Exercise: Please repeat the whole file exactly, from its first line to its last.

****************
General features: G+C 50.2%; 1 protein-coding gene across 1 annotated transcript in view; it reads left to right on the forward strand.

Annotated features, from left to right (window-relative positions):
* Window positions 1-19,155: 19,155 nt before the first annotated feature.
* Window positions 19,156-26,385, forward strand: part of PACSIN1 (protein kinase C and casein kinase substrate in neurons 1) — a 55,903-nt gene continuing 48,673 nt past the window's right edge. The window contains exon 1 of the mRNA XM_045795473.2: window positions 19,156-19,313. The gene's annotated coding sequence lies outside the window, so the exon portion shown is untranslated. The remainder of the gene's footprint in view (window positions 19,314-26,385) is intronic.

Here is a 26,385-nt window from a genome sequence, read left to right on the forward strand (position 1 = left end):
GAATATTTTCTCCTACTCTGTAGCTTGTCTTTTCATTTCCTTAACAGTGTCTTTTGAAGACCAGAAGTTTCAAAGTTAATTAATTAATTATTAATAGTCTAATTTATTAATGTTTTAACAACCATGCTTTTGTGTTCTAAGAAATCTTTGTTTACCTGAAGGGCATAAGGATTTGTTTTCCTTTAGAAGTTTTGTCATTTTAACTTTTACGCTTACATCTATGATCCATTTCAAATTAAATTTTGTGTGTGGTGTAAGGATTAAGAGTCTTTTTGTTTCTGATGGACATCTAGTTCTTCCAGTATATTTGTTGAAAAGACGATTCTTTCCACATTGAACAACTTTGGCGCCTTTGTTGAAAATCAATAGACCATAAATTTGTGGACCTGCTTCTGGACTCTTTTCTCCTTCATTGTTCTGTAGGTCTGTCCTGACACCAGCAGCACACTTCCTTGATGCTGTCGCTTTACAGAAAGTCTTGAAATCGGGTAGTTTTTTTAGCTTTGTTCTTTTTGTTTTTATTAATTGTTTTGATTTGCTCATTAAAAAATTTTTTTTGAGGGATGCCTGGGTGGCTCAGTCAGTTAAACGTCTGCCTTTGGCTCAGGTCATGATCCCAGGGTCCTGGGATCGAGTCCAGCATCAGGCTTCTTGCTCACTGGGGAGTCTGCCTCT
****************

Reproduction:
General features: G+C 50.2%; 1 protein-coding gene across 1 annotated transcript in view; it reads left to right on the forward strand.

Annotated features, from left to right (window-relative positions):
* Window positions 1-19,155: 19,155 nt before the first annotated feature.
* Window positions 19,156-26,385, forward strand: part of PACSIN1 (protein kinase C and casein kinase substrate in neurons 1) — a 55,903-nt gene continuing 48,673 nt past the window's right edge. The window contains exon 1 of the mRNA XM_045795473.2: window positions 19,156-19,313. The gene's annotated coding sequence lies outside the window, so the exon portion shown is untranslated. The remainder of the gene's footprint in view (window positions 19,314-26,385) is intronic.

Here is a 26,385-nt window from a genome sequence, read left to right on the forward strand (position 1 = left end):
GAATATTTTCTCCTACTCTGTAGCTTGTCTTTTCATTTCCTTAACAGTGTCTTTTGAAGACCAGAAGTTTCAAAGTTAATTAATTAATTATTAATAGTCTAATTTATTAATGTTTTAACAACCATGCTTTTGTGTTCTAAGAAATCTTTGTTTACCTGAAGGGCATAAGGATTTGTTTTCCTTTAGAAGTTTTGTCATTTTAACTTTTACGCTTACATCTATGATCCATTTCAAATTAAATTTTGTGTGTGGTGTAAGGATTAAGAGTCTTTTTGTTTCTGATGGACATCTAGTTCTTCCAGTATATTTGTTGAAAAGACGATTCTTTCCACATTGAACAACTTTGGCGCCTTTGTTGAAAATCAATAGACCATAAATTTGTGGACCTGCTTCTGGACTCTTTTCTCCTTCATTGTTCTGTAGGTCTGTCCTGACACCAGCAGCACACTTCCTTGATGCTGTCGCTTTACAGAAAGTCTTGAAATCGGGTAGTTTTTTTAGCTTTGTTCTTTTTGTTTTTATTAATTGTTTTGATTTGCTCATTAAAAAATTTTTTTTGAGGGATGCCTGGGTGGCTCAGTCAGTTAAACGTCTGCCTTTGGCTCAGGTCATGATCCCAGGGTCCTGGGATCGAGTCCAGCATCAGGCTTCTTGCTCACTGGGGAGTCTGCCTCT